Entering the level at the same time as the TAS is less crucial in 2-2 and 2-fort due to the end-level in-game timer values being 285 and 277, respectively. If a player waited slightly longer and got a 284 or 276 in these levels, it would only be 1 frame difference, which may be counteracted by a slightly late A-press on the jump frame window.
A big thanks to Tompa for sharing some of his extensive SMB3 knowledge during this investigation.
End-Level Card Image
Now that we understood how an RTA runner could consistently follow a TAS to hit the end-level card on the same frame as the TAS, we started testing it with real runs. Mitchflowerpower got the first ever real-time Early Hammer Manipulation and wasn’t sure he was getting the correct frames because the end-level card images he got were different than what the TAS got.
I decided to verify why we couldn’t rely on those end-level card images to know if the frame was correct to make sure we understood everything.
End-Level Card Object
The end-level card is one of Super Mario Bros. 3’s objects that are tracked by multiple arrays in memory. The objects’ IDs, x-positions, y-positions, x-speeds, y-speeds, states, counters, etc. are all stored in arrays throughout memory. The arrays can track up to 8 objects at one time, and Most objects are spawned into one of the currently unused locations in the object arrays when the player scrolls the screen close enough to those objects. If there are no unused locations for the object to spawn, it won’t, and this is called despawning the object. This is sometimes used as a strategy to allow for a speedrunner to get past certain locations in the levels without having to deal with an enemy.
The end-level card is slightly special in that it always spawn in the 6th slot in the object array. This slot holds special objects and ensures that those objects will never be able to be despawned. No matter what a player does, the end-level card will always spawn. Another example of a special object is the bouncy note block that is spawned when a player lands on the note block tile in a level.
The following code in the disassembly is responsible for changing the end-level card between a mushroom card, a flower card, and a star card every eight frames.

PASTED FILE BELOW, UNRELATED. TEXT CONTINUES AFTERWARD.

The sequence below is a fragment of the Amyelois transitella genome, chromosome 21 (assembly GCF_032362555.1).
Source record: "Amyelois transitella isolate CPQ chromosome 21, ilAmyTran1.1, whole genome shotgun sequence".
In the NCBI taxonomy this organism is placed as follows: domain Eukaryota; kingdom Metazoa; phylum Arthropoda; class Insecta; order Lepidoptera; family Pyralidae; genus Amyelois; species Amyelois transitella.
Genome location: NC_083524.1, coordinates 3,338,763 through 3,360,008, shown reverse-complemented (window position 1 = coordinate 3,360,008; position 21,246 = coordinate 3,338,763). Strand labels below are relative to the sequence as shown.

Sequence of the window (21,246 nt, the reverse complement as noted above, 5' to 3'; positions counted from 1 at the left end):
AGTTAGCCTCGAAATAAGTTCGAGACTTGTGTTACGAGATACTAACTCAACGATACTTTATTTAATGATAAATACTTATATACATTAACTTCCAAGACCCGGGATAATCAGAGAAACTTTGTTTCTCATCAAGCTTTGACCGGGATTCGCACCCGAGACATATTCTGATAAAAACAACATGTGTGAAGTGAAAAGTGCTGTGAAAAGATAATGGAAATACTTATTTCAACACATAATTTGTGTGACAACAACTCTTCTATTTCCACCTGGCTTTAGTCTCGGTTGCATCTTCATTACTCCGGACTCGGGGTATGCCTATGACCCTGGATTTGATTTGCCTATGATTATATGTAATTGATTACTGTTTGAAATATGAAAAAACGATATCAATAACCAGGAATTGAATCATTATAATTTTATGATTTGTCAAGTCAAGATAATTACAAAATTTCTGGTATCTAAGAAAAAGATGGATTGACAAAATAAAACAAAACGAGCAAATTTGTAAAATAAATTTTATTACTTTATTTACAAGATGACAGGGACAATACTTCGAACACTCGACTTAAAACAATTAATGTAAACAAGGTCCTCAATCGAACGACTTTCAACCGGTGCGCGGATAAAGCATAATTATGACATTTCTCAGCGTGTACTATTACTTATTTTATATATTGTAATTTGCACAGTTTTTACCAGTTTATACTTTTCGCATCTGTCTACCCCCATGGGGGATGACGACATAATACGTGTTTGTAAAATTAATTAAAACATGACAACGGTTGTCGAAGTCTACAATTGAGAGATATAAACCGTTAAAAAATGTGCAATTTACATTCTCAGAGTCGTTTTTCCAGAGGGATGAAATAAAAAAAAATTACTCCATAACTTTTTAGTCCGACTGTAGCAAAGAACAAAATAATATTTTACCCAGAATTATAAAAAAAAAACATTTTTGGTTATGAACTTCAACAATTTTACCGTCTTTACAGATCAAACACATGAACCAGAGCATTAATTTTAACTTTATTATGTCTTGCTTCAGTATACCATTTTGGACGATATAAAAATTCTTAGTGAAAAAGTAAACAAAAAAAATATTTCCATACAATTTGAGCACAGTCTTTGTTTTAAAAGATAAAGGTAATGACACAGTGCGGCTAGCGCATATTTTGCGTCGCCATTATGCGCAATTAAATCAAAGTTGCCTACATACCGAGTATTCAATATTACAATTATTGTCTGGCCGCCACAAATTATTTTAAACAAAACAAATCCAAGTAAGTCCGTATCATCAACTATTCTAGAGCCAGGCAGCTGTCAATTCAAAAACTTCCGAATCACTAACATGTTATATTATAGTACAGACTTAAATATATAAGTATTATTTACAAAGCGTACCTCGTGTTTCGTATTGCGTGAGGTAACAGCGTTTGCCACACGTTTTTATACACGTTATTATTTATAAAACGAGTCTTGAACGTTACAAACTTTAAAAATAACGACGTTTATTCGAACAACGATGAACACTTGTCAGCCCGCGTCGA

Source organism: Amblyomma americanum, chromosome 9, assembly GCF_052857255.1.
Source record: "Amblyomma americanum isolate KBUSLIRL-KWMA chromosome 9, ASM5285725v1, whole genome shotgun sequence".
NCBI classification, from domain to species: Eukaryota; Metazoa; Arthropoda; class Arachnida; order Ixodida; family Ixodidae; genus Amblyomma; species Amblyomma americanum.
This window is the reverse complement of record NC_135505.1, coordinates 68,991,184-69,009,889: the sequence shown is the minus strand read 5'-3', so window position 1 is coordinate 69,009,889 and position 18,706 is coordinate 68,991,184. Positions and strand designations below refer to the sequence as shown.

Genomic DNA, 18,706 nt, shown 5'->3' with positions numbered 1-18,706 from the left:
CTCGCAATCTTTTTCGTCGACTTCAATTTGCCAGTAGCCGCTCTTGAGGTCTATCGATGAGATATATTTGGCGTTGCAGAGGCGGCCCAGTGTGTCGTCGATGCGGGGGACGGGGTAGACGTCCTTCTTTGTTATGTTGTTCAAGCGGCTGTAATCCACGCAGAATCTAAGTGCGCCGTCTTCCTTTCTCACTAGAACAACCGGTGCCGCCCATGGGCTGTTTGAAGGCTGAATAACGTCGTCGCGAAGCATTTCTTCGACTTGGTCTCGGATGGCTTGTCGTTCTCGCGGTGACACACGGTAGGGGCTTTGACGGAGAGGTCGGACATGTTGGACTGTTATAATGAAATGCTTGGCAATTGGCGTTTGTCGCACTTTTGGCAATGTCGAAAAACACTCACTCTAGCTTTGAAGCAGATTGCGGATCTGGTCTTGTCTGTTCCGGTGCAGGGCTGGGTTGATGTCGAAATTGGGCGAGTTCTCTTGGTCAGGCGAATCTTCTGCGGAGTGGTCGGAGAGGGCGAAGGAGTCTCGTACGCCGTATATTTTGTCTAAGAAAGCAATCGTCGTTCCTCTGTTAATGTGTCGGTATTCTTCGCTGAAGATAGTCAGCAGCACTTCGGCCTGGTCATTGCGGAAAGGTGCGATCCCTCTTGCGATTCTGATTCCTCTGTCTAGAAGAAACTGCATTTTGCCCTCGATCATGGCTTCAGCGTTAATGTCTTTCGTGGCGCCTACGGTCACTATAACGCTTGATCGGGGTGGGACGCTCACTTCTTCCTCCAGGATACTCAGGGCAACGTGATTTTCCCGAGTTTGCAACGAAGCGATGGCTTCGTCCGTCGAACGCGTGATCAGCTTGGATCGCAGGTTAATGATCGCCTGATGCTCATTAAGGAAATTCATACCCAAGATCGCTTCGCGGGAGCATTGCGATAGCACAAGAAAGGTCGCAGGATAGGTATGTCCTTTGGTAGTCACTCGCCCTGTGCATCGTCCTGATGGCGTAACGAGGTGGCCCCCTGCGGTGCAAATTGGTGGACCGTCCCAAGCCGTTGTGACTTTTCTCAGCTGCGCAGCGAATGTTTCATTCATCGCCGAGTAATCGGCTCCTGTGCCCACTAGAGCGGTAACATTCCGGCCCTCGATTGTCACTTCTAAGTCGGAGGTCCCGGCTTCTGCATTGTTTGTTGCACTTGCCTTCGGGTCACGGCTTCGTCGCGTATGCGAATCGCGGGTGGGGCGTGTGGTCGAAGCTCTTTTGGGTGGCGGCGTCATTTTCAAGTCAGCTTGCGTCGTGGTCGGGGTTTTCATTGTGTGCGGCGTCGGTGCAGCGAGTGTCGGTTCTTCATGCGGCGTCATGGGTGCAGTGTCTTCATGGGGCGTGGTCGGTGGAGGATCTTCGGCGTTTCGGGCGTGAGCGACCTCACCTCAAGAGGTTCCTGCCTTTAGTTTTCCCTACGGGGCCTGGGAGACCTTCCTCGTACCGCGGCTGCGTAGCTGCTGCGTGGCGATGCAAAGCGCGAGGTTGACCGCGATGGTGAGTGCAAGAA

EndLevelCard_Untouched: LDA <Counter_1 AND #$07 BNE PRG002_BB65 ; 1:8 ticks continue, otherwise jump to PRG002_BB65 ; Run through frames 0-2 INC Objects_Frame,X LDA Objects_Frame,X CMP #$03 BLT PRG002_BB65 ; Restart animation loop LDA #$00 STA Objects_Frame,X PRG002_BB65:
Listing 1: The code responsible for changing the end-level card every 8 frames after it is spawned
This code runs after the end-level card is spawned and every frame until the end-level card is touched by the player. The first thing it does is check the
Counter_1 value and look at the three least significant bits. If they’re all zeros, it increments the
Objects_Frame variable through the values 0, 1, and 2 over and over again. 0 is the Mushroom, 1 is the Flower, and 2 is the Star. When the card is spawned by the player scrolling the screen far enough, the card is initialized to be the Mushroom. It will only stay on the Mushroom until the
Counter_1 counter’s least significant three bits are zero—this could be between 0 and 7 frames—before changing to the Flower card. From then on, the card changes every eight frames, scrolling through Mushroom, then Flower, then Star, then Mushroom, etc.
Counter_1 value is simply incremented on every frame, so it could be any value on the frame the end-level card is spawned. This means the first card image could change immediately (0-frame delay) or could take 8 frames to change, depending upon the value of
Counter_1 when it was spawned.
In the following example video, when the end-level card was spawned, it only stayed on the mushroom card for two frames before changing to the flower. After that, the card changes every 8 frames. Because of this, if a player does not spawn the end-level card on the exact same frame as the TAS they’re following, the end-level card could differ even if they jump and hit the card on the exact same frame as the TAS.
Example of the first card changing only after 2 frames
This finally explained why Mitch successfully achieved the Early Hammer Manipulation No-Death Early Hammer while getting a different end-level card than the TAS.